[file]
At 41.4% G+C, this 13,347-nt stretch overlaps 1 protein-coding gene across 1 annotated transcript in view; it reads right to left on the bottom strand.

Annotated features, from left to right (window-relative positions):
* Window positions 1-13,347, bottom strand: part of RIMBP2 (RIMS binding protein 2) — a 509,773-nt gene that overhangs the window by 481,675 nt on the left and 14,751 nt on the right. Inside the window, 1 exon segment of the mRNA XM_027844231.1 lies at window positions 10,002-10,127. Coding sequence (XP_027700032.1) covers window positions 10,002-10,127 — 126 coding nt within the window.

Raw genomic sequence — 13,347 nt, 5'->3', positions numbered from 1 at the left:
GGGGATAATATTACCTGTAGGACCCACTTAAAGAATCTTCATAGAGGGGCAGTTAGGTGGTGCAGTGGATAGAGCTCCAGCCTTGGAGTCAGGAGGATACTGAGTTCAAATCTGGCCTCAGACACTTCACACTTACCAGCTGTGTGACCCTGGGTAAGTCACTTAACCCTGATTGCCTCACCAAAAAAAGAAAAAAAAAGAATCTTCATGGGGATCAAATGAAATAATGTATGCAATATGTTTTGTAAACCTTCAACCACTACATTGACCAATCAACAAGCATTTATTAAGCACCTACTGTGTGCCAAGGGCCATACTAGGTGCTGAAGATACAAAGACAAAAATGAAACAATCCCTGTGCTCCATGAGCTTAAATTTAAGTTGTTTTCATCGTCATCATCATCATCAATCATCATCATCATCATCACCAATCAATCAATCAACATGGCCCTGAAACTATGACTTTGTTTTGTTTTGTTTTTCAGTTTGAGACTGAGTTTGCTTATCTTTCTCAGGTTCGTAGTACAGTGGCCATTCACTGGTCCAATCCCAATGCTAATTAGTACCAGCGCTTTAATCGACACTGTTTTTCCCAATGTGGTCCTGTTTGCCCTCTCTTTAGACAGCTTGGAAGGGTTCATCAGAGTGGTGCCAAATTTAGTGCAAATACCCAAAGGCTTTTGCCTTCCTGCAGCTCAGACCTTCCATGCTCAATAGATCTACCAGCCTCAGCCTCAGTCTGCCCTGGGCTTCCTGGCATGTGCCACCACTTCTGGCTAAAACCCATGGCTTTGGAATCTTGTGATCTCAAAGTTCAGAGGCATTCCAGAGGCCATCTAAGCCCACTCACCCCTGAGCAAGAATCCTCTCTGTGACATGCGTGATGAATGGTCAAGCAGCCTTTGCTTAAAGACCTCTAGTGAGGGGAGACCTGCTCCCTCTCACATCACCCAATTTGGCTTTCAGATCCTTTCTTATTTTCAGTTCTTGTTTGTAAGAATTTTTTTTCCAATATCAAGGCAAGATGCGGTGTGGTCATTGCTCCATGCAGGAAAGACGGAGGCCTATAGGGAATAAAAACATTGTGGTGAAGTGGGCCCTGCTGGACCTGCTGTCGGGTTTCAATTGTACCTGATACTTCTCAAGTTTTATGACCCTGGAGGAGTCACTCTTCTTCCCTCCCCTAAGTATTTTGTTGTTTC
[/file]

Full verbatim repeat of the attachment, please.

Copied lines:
At 41.4% G+C, this 13,347-nt stretch overlaps 1 protein-coding gene across 1 annotated transcript in view; it reads right to left on the bottom strand.

Annotated features, from left to right (window-relative positions):
* Window positions 1-13,347, bottom strand: part of RIMBP2 (RIMS binding protein 2) — a 509,773-nt gene that overhangs the window by 481,675 nt on the left and 14,751 nt on the right. Inside the window, 1 exon segment of the mRNA XM_027844231.1 lies at window positions 10,002-10,127. Coding sequence (XP_027700032.1) covers window positions 10,002-10,127 — 126 coding nt within the window.

Raw genomic sequence — 13,347 nt, 5'->3', positions numbered from 1 at the left:
GGGGATAATATTACCTGTAGGACCCACTTAAAGAATCTTCATAGAGGGGCAGTTAGGTGGTGCAGTGGATAGAGCTCCAGCCTTGGAGTCAGGAGGATACTGAGTTCAAATCTGGCCTCAGACACTTCACACTTACCAGCTGTGTGACCCTGGGTAAGTCACTTAACCCTGATTGCCTCACCAAAAAAAGAAAAAAAAAGAATCTTCATGGGGATCAAATGAAATAATGTATGCAATATGTTTTGTAAACCTTCAACCACTACATTGACCAATCAACAAGCATTTATTAAGCACCTACTGTGTGCCAAGGGCCATACTAGGTGCTGAAGATACAAAGACAAAAATGAAACAATCCCTGTGCTCCATGAGCTTAAATTTAAGTTGTTTTCATCGTCATCATCATCATCAATCATCATCATCATCATCACCAATCAATCAATCAACATGGCCCTGAAACTATGACTTTGTTTTGTTTTGTTTTTCAGTTTGAGACTGAGTTTGCTTATCTTTCTCAGGTTCGTAGTACAGTGGCCATTCACTGGTCCAATCCCAATGCTAATTAGTACCAGCGCTTTAATCGACACTGTTTTTCCCAATGTGGTCCTGTTTGCCCTCTCTTTAGACAGCTTGGAAGGGTTCATCAGAGTGGTGCCAAATTTAGTGCAAATACCCAAAGGCTTTTGCCTTCCTGCAGCTCAGACCTTCCATGCTCAATAGATCTACCAGCCTCAGCCTCAGTCTGCCCTGGGCTTCCTGGCATGTGCCACCACTTCTGGCTAAAACCCATGGCTTTGGAATCTTGTGATCTCAAAGTTCAGAGGCATTCCAGAGGCCATCTAAGCCCACTCACCCCTGAGCAAGAATCCTCTCTGTGACATGCGTGATGAATGGTCAAGCAGCCTTTGCTTAAAGACCTCTAGTGAGGGGAGACCTGCTCCCTCTCACATCACCCAATTTGGCTTTCAGATCCTTTCTTATTTTCAGTTCTTGTTTGTAAGAATTTTTTTTCCAATATCAAGGCAAGATGCGGTGTGGTCATTGCTCCATGCAGGAAAGACGGAGGCCTATAGGGAATAAAAACATTGTGGTGAAGTGGGCCCTGCTGGACCTGCTGTCGGGTTTCAATTGTACCTGATACTTCTCAAGTTTTATGACCCTGGAGGAGTCACTCTTCTTCCCTCCCCTAAGTATTTTGTTGTTTC